That does not mean that words can fill no useful function. Principles can remind us what we have done, what we have affirmed and promoted in the past. They can help us further that work together as a sort of compass. Might adopting the 8th Principle signal “to the public that we are committed to anti-racism” and do we need that signaling for the UUFP to thrive, as Bek and Jeannine Christensen (happy bday!) suggested? I don’t know. I do believe it could signal UUFP priorities but I don’t know how it would work as a compass given its present wording. After hearing Alan Sheeler and particularly Michele Hirsch’s specific critiques over its wording, I wondered: if we had a proposed Principle that sounded something like “We covenant to affirm and promote: Active dismantling of racism and restitution of its harms in our quest toward inclusive and caring congregations,” if that would even matter? Or if, on principle, many naysayers simply feel we have 7 Principles that cover our needs and adding “anti-racism” just opens an undesirable can of worms of too many oppressions screaming for their own Principle.

Finally, in regard to how we make decisions, we have the “democratic process” in our 7 Principles, but I don’t think voting works better than consensus to make effective decisions such as these. It can also mask over conflict, letting one side seemingly “win.” It can give us extra work in healing and understanding by seeming to “resolve” the matter so quickly and “efficiently” without requiring either side to actually understand the other. I don’t think voting unites us, but listening carefully and respectfully to one another may help ease tension and preemptively resolve some conflicts.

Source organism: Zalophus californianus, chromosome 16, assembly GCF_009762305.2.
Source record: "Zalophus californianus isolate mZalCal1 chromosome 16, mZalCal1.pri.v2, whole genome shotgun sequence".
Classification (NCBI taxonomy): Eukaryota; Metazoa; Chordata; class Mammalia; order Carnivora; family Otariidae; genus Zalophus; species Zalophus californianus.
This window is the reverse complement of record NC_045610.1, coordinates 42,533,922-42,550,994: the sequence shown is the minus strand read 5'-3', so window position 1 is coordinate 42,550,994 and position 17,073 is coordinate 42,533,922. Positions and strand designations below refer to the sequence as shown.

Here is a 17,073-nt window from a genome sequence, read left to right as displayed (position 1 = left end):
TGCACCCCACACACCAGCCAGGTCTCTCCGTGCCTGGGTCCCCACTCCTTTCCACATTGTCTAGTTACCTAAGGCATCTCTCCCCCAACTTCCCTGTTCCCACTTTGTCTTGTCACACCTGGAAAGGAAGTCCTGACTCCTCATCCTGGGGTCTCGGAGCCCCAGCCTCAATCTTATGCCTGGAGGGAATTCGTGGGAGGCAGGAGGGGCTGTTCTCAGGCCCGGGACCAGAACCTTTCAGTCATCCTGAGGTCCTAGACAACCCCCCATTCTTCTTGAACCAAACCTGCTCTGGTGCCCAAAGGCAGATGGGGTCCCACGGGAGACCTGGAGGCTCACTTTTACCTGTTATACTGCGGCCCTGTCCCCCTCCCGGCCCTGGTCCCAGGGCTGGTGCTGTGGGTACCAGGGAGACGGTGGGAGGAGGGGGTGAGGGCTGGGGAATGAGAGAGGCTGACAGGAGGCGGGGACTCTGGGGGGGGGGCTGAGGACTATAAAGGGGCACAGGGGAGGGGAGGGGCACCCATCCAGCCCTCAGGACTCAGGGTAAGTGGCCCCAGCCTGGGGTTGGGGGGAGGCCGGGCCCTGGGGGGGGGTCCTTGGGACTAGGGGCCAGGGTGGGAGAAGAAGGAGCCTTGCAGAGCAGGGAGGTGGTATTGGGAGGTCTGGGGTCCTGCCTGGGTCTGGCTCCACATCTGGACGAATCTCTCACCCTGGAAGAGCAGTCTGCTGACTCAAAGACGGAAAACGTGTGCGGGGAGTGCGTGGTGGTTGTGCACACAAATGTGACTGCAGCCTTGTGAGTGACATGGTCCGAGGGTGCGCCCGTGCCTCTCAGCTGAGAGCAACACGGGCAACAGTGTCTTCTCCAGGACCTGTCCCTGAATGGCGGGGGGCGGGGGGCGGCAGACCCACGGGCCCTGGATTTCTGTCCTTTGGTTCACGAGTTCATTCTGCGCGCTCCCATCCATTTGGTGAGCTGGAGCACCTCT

So no, I do not think passing the 8th Principle will unite us any more than the adoption of the 7th Principle united us. Tensions remain and will remain in a denomination intentionally filled with people who think quite differently from one another. Yet, we need not let it further divide us either. And I think part of our anti-racist work can entail ensuring that we maintain and build bridges with those among us who think, feel, and act very differently than we do.

This process leaves me with many questions. For now, I must leave it to the rest of you to find answers. (Although I deliver this now from Sweden, I plan to return to Virginia soon. I do not, however, expect to see you all very soon. As I have understood it, I cannot, as an unvaccinated person, attend services. So until the times change, we have the written word…).

Well-wishes to all of you this Sunday, June 5, and much appreciation for the thought and work you all put into maintaining and improving our shared community!